Electron microscopy was performed through the University of Virginia Advanced Microscopy Core. Briefly, segments of proximal jejunum and ileum were rapidly excised and placed in a small amount of chilled fixative composed of 4% (wt/vol) paraformaldehyde and 2.5% (wt/vol) glutaraldehyde in 0.1 M phosphate buffer (pH 7.4), fixed by immersion at 4°C overnight, postfixed for 1 h in 1% (wt/vol) osmium tetroxide, and embedded in epoxy resin (EPON, Electron Microscopy Sciences). Ultrathin (70- to 80-nm-thick) sections, prepared on a Leica Ultracut ultramicrotome using a Diatome diamond knife, were contrast stained with lead citrate and uranyl acetate. The sections were examined with a transmission electron microscope (JEOL 1230, Japan Electron Optics, Tokyo, Japan) operating at 80 kV and equipped with a digital camera (model SIA 12-C, Scientific Instruments and Applications, Duluth, GA).
Transient transfection protocol.
Caco-2 cells between passages 6 and 16 (American Type Culture Collection) were grown to 80–85% confluence in MEM with Earle's balanced salt solution containing 0.1 mM nonessential amino acids and 1.5 g/l sodium bicarbonate and supplemented with 10% bovine growth serum (Hyclone, Logan, UT) and 15 mM HEPES (pH 7.4). Cells transferred to Opti-MEM I (GIBCO, Carlsbad, CA) were transfected using siLentFect reagent (Bio-Rad, Hercules, CA). Cells were transfected with 3 μg of the Tcf reporter plasmid TOPFlash and 3 μg of one of the following plasmids: 1) Renilla, an irrelevant DNA plasmid, 2) pUC18, an empty vector, 3) a constitutively active mutant of FGFR-3, K650E, that lacks the extracellular ligand binding domain (kindly provided by D. J. Donoghue), or 4) a wild-type FGFR-3 construct. Some cultures that were transfected with TOPFlash or Renilla received daily additions of FGF9 (50 ng/ml final concentration; R & D Systems, Minneapolis, MN) starting at 24 h after transfection and ending at 120 h after transfection (3 days after confluence). Luciferase activity was assayed with the Dual Glo Luciferase Assay System (Promega, Madison, WI) at 48, 72, 96, and 120 h after transfection, at which times cultures were confluent and at 1, 2, and 3 days after confluence, respectively. Samples were read using the Veritas Microplate Luminometer (Turner Biosystems, Sunnyvale, CA).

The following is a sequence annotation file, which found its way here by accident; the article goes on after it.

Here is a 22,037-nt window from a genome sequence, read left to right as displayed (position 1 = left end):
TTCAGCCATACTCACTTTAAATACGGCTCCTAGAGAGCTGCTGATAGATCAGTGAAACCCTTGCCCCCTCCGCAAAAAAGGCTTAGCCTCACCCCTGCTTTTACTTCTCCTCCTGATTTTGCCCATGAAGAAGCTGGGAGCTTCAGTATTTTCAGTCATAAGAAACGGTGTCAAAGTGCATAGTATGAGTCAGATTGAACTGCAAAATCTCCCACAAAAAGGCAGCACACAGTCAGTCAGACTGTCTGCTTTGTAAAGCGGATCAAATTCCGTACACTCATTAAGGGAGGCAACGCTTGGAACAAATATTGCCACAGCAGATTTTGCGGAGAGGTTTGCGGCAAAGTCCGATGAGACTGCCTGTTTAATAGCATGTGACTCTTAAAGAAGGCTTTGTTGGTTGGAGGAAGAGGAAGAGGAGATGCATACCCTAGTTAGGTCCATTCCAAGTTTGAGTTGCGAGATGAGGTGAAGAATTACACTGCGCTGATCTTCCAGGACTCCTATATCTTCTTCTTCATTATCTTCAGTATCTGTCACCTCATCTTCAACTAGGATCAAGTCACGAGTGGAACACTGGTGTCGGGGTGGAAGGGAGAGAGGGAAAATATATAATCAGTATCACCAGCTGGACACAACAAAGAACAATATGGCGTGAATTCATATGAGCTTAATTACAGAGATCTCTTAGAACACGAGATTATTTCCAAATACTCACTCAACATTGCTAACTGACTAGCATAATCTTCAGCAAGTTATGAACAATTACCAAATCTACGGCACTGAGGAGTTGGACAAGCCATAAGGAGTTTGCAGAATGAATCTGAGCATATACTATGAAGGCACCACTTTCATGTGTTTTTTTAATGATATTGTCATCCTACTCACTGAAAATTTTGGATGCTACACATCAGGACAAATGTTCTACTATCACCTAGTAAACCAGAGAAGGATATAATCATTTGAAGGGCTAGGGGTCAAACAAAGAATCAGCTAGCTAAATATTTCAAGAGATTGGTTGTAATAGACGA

Western blot analysis of cellular β-catenin.
The Triton X-100-soluble cellular protein fraction (40 μg) was resolved by SDS-PAGE and transferred to polyvinylidene difluoride microporous membranes (Immobilon-P Transfer membrane, Millipore, Billerica, MA) for 1 h at 100 V using a Bio-Rad minigel transfer apparatus. To prevent nonspecific antibody binding to the membranes, we treated the blots for 1 h at room temperature with 1× PBS-0.1% Tween containing 5% dry milk solids. β-Catenin was detected with rabbit polyclonal anti-β-catenin (1:1,000 dilution; Santa Cruz Biotechnology) and visualized by horseradish peroxidase-conjugated donkey anti-mouse (1:5,000 dilution; ECL kit, Amersham, Pittsburgh, PA).